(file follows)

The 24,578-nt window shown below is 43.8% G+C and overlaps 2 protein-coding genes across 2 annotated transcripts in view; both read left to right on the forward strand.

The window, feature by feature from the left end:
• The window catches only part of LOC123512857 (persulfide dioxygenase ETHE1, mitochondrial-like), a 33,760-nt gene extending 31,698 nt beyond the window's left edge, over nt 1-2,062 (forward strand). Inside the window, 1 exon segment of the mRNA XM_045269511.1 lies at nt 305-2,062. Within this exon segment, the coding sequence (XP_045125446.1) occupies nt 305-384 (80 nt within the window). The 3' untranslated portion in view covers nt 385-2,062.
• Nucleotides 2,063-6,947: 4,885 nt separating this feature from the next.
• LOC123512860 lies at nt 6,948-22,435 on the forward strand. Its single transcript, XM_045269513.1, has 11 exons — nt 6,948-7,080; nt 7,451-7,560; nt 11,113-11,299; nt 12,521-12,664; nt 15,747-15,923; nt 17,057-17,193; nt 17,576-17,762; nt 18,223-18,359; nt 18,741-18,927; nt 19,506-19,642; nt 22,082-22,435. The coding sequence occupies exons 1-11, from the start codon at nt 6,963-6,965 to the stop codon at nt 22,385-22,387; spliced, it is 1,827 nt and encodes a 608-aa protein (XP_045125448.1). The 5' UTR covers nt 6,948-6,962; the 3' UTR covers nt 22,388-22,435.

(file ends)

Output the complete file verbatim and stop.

The 24,578-nt window shown below is 43.8% G+C and overlaps 2 protein-coding genes across 2 annotated transcripts in view; both read left to right on the forward strand.

The window, feature by feature from the left end:
• The window catches only part of LOC123512857 (persulfide dioxygenase ETHE1, mitochondrial-like), a 33,760-nt gene extending 31,698 nt beyond the window's left edge, over nt 1-2,062 (forward strand). Inside the window, 1 exon segment of the mRNA XM_045269511.1 lies at nt 305-2,062. Within this exon segment, the coding sequence (XP_045125446.1) occupies nt 305-384 (80 nt within the window). The 3' untranslated portion in view covers nt 385-2,062.
• Nucleotides 2,063-6,947: 4,885 nt separating this feature from the next.
• LOC123512860 lies at nt 6,948-22,435 on the forward strand. Its single transcript, XM_045269513.1, has 11 exons — nt 6,948-7,080; nt 7,451-7,560; nt 11,113-11,299; nt 12,521-12,664; nt 15,747-15,923; nt 17,057-17,193; nt 17,576-17,762; nt 18,223-18,359; nt 18,741-18,927; nt 19,506-19,642; nt 22,082-22,435. The coding sequence occupies exons 1-11, from the start codon at nt 6,963-6,965 to the stop codon at nt 22,385-22,387; spliced, it is 1,827 nt and encodes a 608-aa protein (XP_045125448.1). The 5' UTR covers nt 6,948-6,962; the 3' UTR covers nt 22,388-22,435.